You can use any lemon herb that you like in these scones; orange mint also is delicious. Of course, using fresh herbs will give you the most wonderful bouquet in addition to flavor. However, you may use dried herbs if need be — reduce the amount of dried herbs to about 2 tablespoons, stir into the milk and let stand for about 10 to 15 minutes. The scones can be prepared with all unbleached flour, which will make them a bit lighter; the whole-wheat flour makes them a bit more toothsome. Makes about 1 dozen scones
• 2 cups unbleached white flour
• 1⁄2 cup whole-wheat flour
• 3⁄4 teaspoon salt
• 3 teaspoons baking powder
• 8 tablespoons cold, unsalted butter, cut into pieces
• 3⁄4 cup milk
• 1⁄4 cup plus 1 tablespoon pure maple syrup
• About 4 tablespoons freshly chopped lemon verbena
• 1⁄4 cup chopped candied ginger
1. Preheat oven to 425 degrees. Combine flours, salt and baking powder in a large bowl and blend thoroughly. Cut in butter until the mixture resembles a coarse meal. Stir in candied ginger.
2. Stir milk, 1⁄4 cup of the syrup and lemon verbena together. Add the liquid to the dry ingredients and stir to form a soft dough.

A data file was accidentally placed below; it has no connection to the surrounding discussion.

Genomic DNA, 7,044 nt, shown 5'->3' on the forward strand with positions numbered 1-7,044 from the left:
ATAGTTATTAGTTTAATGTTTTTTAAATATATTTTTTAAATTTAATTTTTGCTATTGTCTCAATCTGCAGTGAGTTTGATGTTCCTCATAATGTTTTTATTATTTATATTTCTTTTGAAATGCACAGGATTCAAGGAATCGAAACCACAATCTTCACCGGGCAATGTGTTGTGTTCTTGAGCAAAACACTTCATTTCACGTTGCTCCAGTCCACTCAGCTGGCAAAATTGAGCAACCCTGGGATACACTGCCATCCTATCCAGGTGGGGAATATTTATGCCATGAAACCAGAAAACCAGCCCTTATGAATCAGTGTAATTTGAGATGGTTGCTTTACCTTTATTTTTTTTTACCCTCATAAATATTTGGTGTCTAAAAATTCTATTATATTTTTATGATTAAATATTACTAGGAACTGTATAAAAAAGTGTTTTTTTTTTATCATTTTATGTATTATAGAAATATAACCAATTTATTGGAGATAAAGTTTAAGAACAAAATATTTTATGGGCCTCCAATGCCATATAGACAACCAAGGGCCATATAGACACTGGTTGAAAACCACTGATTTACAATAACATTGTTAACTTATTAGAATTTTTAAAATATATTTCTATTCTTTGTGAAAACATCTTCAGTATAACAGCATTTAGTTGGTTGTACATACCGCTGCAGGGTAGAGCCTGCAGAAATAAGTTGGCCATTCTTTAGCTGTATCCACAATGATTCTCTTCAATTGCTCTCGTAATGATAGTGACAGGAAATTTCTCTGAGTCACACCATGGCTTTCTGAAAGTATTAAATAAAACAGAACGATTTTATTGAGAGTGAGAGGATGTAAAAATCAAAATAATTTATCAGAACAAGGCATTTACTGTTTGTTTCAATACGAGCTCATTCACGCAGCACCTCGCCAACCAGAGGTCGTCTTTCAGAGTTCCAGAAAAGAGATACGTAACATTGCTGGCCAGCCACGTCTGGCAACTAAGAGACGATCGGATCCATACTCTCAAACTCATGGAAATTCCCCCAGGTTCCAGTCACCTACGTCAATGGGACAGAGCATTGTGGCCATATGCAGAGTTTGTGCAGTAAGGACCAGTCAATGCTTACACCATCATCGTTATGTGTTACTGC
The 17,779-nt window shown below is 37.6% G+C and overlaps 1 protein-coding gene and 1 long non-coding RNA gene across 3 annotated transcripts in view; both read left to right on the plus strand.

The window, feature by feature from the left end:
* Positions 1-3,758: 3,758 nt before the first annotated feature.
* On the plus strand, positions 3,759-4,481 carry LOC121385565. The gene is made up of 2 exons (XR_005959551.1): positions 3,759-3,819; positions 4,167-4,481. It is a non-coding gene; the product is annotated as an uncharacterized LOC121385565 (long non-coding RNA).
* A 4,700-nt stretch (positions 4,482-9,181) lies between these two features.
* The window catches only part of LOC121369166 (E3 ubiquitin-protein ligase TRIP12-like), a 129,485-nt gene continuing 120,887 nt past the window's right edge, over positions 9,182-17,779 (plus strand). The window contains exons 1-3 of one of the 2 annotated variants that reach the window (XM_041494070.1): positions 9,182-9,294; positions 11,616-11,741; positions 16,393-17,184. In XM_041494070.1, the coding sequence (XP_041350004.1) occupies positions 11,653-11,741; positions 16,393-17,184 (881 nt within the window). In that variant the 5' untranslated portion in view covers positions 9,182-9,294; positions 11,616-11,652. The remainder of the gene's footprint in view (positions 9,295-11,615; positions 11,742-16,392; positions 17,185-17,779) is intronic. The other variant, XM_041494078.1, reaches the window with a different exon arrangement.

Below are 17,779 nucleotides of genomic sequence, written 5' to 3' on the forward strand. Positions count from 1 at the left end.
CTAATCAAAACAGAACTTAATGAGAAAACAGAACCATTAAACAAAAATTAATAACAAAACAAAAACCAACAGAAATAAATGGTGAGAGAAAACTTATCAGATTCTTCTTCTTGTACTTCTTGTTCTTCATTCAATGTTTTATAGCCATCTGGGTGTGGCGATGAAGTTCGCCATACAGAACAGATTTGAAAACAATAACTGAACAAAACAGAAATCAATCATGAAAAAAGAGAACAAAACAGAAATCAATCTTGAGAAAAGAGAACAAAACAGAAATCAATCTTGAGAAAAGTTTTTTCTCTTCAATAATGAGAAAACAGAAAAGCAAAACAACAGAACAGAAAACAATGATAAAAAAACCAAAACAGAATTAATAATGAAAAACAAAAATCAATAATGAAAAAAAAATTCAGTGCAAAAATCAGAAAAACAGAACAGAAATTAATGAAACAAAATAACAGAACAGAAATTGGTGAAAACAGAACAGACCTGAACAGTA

3. Turn the dough onto a floured pastry marble or board, knead gently with a few turns, until it just comes together. Roll the dough out into a circular shape, about 3⁄4--inch thick. Brush the top of the dough with the remaining tablespoon of maple syrup. Cut the dough into 8 or 12 wedges with a sharp knife or pizza cutter and place on an ungreased baking sheet.
4. Bake the scones for 18 to 20 minutes or until golden brown. Remove to a baking rack to cool slightly before serving. The scones are best served warm and right after baking. If you want to prepare them in advance, cool them completely and store them in an airtight container. Wrap them in foil and gently reheat in a 325-degree oven for about 10 to 15 minutes.
Susan Belsinger is a culinary herbalist who loves playing with food. She delights in kitchen alchemy — the blending of harmonious seasonal foods, herbs and spices. For more information on recipe conversions, visit www.baking911/bread_machines.htm.
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